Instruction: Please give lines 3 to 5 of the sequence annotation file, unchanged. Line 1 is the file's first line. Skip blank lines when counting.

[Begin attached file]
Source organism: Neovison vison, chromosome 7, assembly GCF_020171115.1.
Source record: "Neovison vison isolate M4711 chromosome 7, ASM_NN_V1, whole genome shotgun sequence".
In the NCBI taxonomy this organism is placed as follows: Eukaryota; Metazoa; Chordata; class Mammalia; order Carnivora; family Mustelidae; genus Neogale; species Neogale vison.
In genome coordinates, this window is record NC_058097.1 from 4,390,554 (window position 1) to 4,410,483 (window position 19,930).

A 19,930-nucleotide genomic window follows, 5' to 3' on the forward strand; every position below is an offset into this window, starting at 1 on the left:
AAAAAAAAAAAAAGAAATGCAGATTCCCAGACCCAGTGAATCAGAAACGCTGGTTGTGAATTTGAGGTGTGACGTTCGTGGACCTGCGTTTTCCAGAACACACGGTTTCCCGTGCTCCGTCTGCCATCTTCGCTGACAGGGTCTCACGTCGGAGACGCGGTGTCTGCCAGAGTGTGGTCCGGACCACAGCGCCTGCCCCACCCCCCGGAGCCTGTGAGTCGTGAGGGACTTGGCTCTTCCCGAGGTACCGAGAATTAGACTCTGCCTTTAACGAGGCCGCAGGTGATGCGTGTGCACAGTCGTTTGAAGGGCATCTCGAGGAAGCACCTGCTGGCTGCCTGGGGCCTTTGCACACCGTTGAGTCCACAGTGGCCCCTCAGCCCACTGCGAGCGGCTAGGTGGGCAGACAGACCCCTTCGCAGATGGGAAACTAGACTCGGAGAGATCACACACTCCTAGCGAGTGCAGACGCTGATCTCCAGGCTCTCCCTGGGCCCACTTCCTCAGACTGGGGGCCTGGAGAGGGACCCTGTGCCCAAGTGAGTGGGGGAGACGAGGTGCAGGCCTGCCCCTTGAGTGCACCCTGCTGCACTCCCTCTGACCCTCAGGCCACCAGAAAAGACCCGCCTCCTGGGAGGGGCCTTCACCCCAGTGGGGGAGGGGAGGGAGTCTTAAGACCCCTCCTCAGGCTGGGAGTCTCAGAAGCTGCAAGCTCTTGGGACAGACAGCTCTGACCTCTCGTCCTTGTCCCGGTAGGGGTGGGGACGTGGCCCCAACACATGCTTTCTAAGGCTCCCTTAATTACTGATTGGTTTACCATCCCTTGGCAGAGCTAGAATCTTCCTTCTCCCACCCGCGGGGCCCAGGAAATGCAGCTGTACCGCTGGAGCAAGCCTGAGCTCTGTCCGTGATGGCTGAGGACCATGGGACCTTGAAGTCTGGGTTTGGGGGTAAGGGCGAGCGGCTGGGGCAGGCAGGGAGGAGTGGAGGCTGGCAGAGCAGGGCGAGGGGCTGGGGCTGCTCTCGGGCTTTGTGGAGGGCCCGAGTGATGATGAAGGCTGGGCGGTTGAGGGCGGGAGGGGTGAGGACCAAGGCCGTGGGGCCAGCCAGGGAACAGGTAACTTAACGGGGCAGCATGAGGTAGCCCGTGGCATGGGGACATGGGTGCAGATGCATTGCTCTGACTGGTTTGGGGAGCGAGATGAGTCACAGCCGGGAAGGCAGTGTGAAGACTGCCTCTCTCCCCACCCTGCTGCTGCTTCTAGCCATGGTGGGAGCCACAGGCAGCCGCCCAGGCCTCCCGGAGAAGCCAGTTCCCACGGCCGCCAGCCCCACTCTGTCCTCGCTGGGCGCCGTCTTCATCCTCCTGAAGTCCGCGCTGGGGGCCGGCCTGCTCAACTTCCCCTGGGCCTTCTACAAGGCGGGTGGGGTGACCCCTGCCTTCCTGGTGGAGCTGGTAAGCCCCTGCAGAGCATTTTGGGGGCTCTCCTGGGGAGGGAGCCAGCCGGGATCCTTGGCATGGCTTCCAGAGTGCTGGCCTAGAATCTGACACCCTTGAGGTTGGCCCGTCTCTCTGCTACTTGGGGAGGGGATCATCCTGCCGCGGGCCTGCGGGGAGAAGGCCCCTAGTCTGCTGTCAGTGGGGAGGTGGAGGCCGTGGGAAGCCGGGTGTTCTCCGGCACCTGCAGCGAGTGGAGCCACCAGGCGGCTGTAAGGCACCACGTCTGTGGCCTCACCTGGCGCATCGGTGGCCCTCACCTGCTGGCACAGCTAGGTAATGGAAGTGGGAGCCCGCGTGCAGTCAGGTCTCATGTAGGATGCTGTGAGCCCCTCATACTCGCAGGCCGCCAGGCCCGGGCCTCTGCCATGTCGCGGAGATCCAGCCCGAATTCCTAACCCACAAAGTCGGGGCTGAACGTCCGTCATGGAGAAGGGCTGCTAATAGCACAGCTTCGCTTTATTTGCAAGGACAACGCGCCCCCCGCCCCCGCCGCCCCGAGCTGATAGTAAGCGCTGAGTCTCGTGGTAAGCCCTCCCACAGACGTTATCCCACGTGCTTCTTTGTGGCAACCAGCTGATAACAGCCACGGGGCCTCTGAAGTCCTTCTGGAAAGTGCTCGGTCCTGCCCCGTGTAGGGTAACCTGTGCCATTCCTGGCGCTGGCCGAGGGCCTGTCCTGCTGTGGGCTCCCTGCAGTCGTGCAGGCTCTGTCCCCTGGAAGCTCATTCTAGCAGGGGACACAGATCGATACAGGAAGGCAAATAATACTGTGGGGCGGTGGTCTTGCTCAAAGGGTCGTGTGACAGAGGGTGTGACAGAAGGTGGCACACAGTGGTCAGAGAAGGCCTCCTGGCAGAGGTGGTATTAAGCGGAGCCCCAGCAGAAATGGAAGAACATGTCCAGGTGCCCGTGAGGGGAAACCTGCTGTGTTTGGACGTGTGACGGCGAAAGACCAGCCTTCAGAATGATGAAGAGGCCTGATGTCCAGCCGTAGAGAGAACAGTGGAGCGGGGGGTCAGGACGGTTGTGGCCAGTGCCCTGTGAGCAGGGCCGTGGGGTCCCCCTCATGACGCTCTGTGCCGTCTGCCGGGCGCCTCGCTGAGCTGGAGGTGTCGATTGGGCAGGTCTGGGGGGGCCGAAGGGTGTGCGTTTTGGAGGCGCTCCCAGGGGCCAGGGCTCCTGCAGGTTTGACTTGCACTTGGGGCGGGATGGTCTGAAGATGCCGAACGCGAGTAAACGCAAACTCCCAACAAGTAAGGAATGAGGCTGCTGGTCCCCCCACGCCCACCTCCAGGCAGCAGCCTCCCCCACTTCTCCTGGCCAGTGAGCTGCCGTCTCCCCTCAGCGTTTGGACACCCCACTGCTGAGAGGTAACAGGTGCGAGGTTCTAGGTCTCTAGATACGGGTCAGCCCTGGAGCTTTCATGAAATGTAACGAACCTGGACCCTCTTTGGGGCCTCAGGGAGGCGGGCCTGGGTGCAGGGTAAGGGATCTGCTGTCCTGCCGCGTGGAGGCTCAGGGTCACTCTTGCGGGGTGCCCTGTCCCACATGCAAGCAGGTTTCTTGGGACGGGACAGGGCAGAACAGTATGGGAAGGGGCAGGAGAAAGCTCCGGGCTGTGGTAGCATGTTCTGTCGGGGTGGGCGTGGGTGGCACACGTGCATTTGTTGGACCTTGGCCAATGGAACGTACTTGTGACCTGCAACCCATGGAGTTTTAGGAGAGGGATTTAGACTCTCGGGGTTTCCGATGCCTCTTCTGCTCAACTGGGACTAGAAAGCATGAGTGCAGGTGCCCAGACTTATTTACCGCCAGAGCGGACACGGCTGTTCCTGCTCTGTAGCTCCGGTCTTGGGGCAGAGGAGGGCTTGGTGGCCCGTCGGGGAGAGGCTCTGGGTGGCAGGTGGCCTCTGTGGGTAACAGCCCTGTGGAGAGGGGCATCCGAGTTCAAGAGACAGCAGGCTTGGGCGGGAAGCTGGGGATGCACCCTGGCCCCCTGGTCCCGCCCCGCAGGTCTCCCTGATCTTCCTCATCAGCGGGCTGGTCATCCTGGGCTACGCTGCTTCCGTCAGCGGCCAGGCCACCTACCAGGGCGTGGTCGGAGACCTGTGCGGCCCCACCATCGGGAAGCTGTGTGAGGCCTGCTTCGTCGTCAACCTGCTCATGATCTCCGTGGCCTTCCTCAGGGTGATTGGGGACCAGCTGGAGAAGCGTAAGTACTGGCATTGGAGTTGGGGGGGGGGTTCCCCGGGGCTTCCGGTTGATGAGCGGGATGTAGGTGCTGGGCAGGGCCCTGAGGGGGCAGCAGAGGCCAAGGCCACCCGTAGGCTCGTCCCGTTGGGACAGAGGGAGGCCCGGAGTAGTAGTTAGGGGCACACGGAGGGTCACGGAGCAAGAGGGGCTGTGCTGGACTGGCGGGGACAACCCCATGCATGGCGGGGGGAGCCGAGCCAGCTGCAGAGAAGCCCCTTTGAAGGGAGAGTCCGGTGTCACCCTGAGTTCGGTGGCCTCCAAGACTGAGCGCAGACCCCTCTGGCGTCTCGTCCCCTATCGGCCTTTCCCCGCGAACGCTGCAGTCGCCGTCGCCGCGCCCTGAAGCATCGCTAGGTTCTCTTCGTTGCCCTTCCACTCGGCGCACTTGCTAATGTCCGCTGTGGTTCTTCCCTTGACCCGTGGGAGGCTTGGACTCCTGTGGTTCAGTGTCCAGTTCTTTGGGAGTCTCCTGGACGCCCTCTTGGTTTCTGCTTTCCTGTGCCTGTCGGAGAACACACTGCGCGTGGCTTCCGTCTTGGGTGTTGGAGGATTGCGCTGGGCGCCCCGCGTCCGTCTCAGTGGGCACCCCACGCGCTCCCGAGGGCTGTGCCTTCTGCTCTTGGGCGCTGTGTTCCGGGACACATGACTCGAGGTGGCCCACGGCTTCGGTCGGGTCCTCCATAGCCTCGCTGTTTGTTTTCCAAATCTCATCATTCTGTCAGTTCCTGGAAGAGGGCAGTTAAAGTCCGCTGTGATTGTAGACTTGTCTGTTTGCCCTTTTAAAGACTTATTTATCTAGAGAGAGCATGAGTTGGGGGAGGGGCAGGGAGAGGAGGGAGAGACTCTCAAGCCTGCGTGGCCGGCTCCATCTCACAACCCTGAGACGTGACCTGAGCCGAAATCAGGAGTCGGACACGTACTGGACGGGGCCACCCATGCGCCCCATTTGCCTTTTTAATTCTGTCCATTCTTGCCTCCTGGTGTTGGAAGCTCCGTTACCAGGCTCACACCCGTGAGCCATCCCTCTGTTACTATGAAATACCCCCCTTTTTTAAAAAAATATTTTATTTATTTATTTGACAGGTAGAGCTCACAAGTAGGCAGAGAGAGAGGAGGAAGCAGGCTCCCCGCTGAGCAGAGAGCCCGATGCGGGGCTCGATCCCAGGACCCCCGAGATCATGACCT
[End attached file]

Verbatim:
In the NCBI taxonomy this organism is placed as follows: Eukaryota; Metazoa; Chordata; class Mammalia; order Carnivora; family Mustelidae; genus Neogale; species Neogale vison.
In genome coordinates, this window is record NC_058097.1 from 4,390,554 (window position 1) to 4,410,483 (window position 19,930).

A 19,930-nucleotide genomic window follows, 5' to 3' on the forward strand; every position below is an offset into this window, starting at 1 on the left: